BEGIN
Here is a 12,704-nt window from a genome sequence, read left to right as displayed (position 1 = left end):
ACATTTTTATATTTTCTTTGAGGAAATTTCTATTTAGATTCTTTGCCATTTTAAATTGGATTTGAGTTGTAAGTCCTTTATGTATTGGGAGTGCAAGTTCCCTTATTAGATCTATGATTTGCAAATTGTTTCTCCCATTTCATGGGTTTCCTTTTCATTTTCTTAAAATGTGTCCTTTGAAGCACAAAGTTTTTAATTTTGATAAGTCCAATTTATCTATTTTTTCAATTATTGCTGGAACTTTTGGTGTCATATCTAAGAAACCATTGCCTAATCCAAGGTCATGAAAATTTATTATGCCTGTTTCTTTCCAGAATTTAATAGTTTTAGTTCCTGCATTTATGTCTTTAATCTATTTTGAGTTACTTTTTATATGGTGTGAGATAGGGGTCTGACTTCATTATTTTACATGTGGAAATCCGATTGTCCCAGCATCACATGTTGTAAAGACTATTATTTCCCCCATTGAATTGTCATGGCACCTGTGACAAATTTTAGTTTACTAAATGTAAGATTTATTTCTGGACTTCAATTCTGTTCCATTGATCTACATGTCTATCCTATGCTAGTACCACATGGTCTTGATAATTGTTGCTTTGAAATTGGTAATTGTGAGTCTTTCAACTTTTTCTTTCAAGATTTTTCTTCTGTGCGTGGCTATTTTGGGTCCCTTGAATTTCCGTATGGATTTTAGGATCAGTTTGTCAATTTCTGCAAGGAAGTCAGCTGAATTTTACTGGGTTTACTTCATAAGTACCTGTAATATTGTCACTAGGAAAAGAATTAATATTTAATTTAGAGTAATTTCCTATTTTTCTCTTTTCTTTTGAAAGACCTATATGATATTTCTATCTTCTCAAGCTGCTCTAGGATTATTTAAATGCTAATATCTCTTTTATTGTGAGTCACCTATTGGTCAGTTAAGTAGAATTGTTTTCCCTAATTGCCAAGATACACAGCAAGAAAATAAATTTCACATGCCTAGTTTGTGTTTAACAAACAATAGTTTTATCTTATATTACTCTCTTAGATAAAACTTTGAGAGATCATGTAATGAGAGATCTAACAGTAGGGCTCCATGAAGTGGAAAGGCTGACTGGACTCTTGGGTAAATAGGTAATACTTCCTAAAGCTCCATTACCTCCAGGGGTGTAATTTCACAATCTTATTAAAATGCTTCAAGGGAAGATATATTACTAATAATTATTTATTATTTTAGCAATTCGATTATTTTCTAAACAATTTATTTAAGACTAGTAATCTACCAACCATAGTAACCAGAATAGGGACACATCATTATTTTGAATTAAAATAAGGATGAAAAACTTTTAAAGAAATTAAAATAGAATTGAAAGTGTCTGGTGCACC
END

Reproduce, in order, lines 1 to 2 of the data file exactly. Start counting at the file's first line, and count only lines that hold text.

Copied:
Here is a 12,704-nt window from a genome sequence, read left to right as displayed (position 1 = left end):
ACATTTTTATATTTTCTTTGAGGAAATTTCTATTTAGATTCTTTGCCATTTTAAATTGGATTTGAGTTGTAAGTCCTTTATGTATTGGGAGTGCAAGTTCCCTTATTAGATCTATGATTTGCAAATTGTTTCTCCCATTTCATGGGTTTCCTTTTCATTTTCTTAAAATGTGTCCTTTGAAGCACAAAGTTTTTAATTTTGATAAGTCCAATTTATCTATTTTTTCAATTATTGCTGGAACTTTTGGTGTCATATCTAAGAAACCATTGCCTAATCCAAGGTCATGAAAATTTATTATGCCTGTTTCTTTCCAGAATTTAATAGTTTTAGTTCCTGCATTTATGTCTTTAATCTATTTTGAGTTACTTTTTATATGGTGTGAGATAGGGGTCTGACTTCATTATTTTACATGTGGAAATCCGATTGTCCCAGCATCACATGTTGTAAAGACTATTATTTCCCCCATTGAATTGTCATGGCACCTGTGACAAATTTTAGTTTACTAAATGTAAGATTTATTTCTGGACTTCAATTCTGTTCCATTGATCTACATGTCTATCCTATGCTAGTACCACATGGTCTTGATAATTGTTGCTTTGAAATTGGTAATTGTGAGTCTTTCAACTTTTTCTTTCAAGATTTTTCTTCTGTGCGTGGCTATTTTGGGTCCCTTGAATTTCCGTATGGATTTTAGGATCAGTTTGTCAATTTCTGCAAGGAAGTCAGCTGAATTTTACTGGGTTTACTTCATAAGTACCTGTAATATTGTCACTAGGAAAAGAATTAATATTTAATTTAGAGTAATTTCCTATTTTTCTCTTTTCTTTTGAAAGACCTATATGATATTTCTATCTTCTCAAGCTGCTCTAGGATTATTTAAATGCTAATATCTCTTTTATTGTGAGTCACCTATTGGTCAGTTAAGTAGAATTGTTTTCCCTAATTGCCAAGATACACAGCAAGAAAATAAATTTCACATGCCTAGTTTGTGTTTAACAAACAATAGTTTTATCTTATATTACTCTCTTAGATAAAACTTTGAGAGATCATGTAATGAGAGATCTAACAGTAGGGCTCCATGAAGTGGAAAGGCTGACTGGACTCTTGGGTAAATAGGTAATACTTCCTAAAGCTCCATTACCTCCAGGGGTGTAATTTCACAATCTTATTAAAATGCTTCAAGGGAAGATATATTACTAATAATTATTTATTATTTTAGCAATTCGATTATTTTCTAAACAATTTATTTAAGACTAGTAATCTACCAACCATAGTAACCAGAATAGGGACACATCATTATTTTGAATTAAAATAAGGATGAAAAACTTTTAAAGAAATTAAAATAGAATTGAAAGTGTCTGGTGCACC